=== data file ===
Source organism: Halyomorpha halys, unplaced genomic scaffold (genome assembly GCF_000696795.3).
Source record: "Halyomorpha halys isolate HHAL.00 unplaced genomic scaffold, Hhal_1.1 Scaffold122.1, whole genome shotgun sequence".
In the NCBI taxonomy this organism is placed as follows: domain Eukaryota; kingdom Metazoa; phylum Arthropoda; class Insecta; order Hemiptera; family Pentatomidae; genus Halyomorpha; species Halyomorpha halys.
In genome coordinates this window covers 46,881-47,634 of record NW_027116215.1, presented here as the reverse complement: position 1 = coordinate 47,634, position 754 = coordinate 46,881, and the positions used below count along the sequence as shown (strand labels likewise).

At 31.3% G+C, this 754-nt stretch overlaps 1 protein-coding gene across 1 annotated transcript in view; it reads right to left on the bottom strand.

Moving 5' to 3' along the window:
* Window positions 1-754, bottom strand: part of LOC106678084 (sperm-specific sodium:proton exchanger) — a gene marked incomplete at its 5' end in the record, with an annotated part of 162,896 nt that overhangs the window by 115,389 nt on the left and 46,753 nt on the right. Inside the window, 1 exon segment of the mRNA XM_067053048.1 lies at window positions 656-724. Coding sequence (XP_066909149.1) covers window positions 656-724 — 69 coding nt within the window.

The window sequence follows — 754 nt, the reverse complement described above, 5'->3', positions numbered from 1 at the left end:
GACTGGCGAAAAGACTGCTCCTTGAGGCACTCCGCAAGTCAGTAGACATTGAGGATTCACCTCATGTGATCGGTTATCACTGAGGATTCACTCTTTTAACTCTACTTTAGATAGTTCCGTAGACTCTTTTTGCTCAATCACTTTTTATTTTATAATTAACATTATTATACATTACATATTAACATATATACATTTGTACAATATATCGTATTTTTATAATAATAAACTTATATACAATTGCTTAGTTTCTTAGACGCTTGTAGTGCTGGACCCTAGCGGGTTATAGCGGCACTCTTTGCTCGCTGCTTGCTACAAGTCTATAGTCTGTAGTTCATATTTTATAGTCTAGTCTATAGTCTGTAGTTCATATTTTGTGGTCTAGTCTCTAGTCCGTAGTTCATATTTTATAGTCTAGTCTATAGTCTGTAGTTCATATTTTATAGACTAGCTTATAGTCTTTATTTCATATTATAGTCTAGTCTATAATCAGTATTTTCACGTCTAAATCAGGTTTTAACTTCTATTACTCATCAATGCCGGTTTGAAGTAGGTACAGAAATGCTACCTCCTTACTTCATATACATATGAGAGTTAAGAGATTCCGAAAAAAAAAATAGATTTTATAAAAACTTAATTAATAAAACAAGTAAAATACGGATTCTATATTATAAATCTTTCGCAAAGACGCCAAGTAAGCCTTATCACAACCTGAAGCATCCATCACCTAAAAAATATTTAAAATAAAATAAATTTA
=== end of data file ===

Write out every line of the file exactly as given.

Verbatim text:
Source organism: Halyomorpha halys, unplaced genomic scaffold (genome assembly GCF_000696795.3).
Source record: "Halyomorpha halys isolate HHAL.00 unplaced genomic scaffold, Hhal_1.1 Scaffold122.1, whole genome shotgun sequence".
In the NCBI taxonomy this organism is placed as follows: domain Eukaryota; kingdom Metazoa; phylum Arthropoda; class Insecta; order Hemiptera; family Pentatomidae; genus Halyomorpha; species Halyomorpha halys.
In genome coordinates this window covers 46,881-47,634 of record NW_027116215.1, presented here as the reverse complement: position 1 = coordinate 47,634, position 754 = coordinate 46,881, and the positions used below count along the sequence as shown (strand labels likewise).

At 31.3% G+C, this 754-nt stretch overlaps 1 protein-coding gene across 1 annotated transcript in view; it reads right to left on the bottom strand.

Moving 5' to 3' along the window:
* Window positions 1-754, bottom strand: part of LOC106678084 (sperm-specific sodium:proton exchanger) — a gene marked incomplete at its 5' end in the record, with an annotated part of 162,896 nt that overhangs the window by 115,389 nt on the left and 46,753 nt on the right. Inside the window, 1 exon segment of the mRNA XM_067053048.1 lies at window positions 656-724. Coding sequence (XP_066909149.1) covers window positions 656-724 — 69 coding nt within the window.

The window sequence follows — 754 nt, the reverse complement described above, 5'->3', positions numbered from 1 at the left end:
GACTGGCGAAAAGACTGCTCCTTGAGGCACTCCGCAAGTCAGTAGACATTGAGGATTCACCTCATGTGATCGGTTATCACTGAGGATTCACTCTTTTAACTCTACTTTAGATAGTTCCGTAGACTCTTTTTGCTCAATCACTTTTTATTTTATAATTAACATTATTATACATTACATATTAACATATATACATTTGTACAATATATCGTATTTTTATAATAATAAACTTATATACAATTGCTTAGTTTCTTAGACGCTTGTAGTGCTGGACCCTAGCGGGTTATAGCGGCACTCTTTGCTCGCTGCTTGCTACAAGTCTATAGTCTGTAGTTCATATTTTATAGTCTAGTCTATAGTCTGTAGTTCATATTTTGTGGTCTAGTCTCTAGTCCGTAGTTCATATTTTATAGTCTAGTCTATAGTCTGTAGTTCATATTTTATAGACTAGCTTATAGTCTTTATTTCATATTATAGTCTAGTCTATAATCAGTATTTTCACGTCTAAATCAGGTTTTAACTTCTATTACTCATCAATGCCGGTTTGAAGTAGGTACAGAAATGCTACCTCCTTACTTCATATACATATGAGAGTTAAGAGATTCCGAAAAAAAAAATAGATTTTATAAAAACTTAATTAATAAAACAAGTAAAATACGGATTCTATATTATAAATCTTTCGCAAAGACGCCAAGTAAGCCTTATCACAACCTGAAGCATCCATCACCTAAAAAATATTTAAAATAAAATAAATTTA